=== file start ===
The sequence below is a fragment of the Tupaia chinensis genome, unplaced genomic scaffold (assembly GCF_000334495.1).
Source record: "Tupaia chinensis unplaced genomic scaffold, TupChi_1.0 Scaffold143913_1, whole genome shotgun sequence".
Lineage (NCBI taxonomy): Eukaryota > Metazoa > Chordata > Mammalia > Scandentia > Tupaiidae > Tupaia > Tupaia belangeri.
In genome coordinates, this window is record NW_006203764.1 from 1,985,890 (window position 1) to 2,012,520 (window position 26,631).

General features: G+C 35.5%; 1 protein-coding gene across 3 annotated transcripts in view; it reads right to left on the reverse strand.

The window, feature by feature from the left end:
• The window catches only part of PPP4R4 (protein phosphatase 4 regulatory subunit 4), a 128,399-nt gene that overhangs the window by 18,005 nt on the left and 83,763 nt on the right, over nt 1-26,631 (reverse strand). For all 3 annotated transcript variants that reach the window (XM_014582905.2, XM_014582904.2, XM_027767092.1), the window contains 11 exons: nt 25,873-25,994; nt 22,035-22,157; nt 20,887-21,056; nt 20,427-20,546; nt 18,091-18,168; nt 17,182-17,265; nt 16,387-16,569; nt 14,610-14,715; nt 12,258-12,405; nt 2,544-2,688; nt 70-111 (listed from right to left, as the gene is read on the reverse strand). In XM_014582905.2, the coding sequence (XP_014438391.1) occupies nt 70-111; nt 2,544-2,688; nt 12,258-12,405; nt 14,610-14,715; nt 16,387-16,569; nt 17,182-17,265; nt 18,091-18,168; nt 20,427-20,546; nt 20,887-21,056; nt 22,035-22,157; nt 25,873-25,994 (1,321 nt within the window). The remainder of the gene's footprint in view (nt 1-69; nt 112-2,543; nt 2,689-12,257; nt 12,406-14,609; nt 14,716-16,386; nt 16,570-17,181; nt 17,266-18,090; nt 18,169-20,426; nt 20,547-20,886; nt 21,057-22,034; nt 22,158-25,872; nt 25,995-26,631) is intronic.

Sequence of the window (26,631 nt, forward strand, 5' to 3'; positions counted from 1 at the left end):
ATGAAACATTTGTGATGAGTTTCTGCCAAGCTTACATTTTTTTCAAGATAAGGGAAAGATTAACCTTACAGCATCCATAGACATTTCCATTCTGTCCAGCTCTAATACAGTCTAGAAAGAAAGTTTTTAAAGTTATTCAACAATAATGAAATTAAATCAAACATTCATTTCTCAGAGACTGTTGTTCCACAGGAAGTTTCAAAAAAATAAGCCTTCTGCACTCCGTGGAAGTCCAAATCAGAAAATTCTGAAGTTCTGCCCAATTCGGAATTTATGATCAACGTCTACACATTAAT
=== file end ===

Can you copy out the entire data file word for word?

The sequence below is a fragment of the Tupaia chinensis genome, unplaced genomic scaffold (assembly GCF_000334495.1).
Source record: "Tupaia chinensis unplaced genomic scaffold, TupChi_1.0 Scaffold143913_1, whole genome shotgun sequence".
Lineage (NCBI taxonomy): Eukaryota > Metazoa > Chordata > Mammalia > Scandentia > Tupaiidae > Tupaia > Tupaia belangeri.
In genome coordinates, this window is record NW_006203764.1 from 1,985,890 (window position 1) to 2,012,520 (window position 26,631).

General features: G+C 35.5%; 1 protein-coding gene across 3 annotated transcripts in view; it reads right to left on the reverse strand.

The window, feature by feature from the left end:
• The window catches only part of PPP4R4 (protein phosphatase 4 regulatory subunit 4), a 128,399-nt gene that overhangs the window by 18,005 nt on the left and 83,763 nt on the right, over nt 1-26,631 (reverse strand). For all 3 annotated transcript variants that reach the window (XM_014582905.2, XM_014582904.2, XM_027767092.1), the window contains 11 exons: nt 25,873-25,994; nt 22,035-22,157; nt 20,887-21,056; nt 20,427-20,546; nt 18,091-18,168; nt 17,182-17,265; nt 16,387-16,569; nt 14,610-14,715; nt 12,258-12,405; nt 2,544-2,688; nt 70-111 (listed from right to left, as the gene is read on the reverse strand). In XM_014582905.2, the coding sequence (XP_014438391.1) occupies nt 70-111; nt 2,544-2,688; nt 12,258-12,405; nt 14,610-14,715; nt 16,387-16,569; nt 17,182-17,265; nt 18,091-18,168; nt 20,427-20,546; nt 20,887-21,056; nt 22,035-22,157; nt 25,873-25,994 (1,321 nt within the window). The remainder of the gene's footprint in view (nt 1-69; nt 112-2,543; nt 2,689-12,257; nt 12,406-14,609; nt 14,716-16,386; nt 16,570-17,181; nt 17,266-18,090; nt 18,169-20,426; nt 20,547-20,886; nt 21,057-22,034; nt 22,158-25,872; nt 25,995-26,631) is intronic.

Sequence of the window (26,631 nt, forward strand, 5' to 3'; positions counted from 1 at the left end):
ATGAAACATTTGTGATGAGTTTCTGCCAAGCTTACATTTTTTTCAAGATAAGGGAAAGATTAACCTTACAGCATCCATAGACATTTCCATTCTGTCCAGCTCTAATACAGTCTAGAAAGAAAGTTTTTAAAGTTATTCAACAATAATGAAATTAAATCAAACATTCATTTCTCAGAGACTGTTGTTCCACAGGAAGTTTCAAAAAAATAAGCCTTCTGCACTCCGTGGAAGTCCAAATCAGAAAATTCTGAAGTTCTGCCCAATTCGGAATTTATGATCAACGTCTACACATTAAT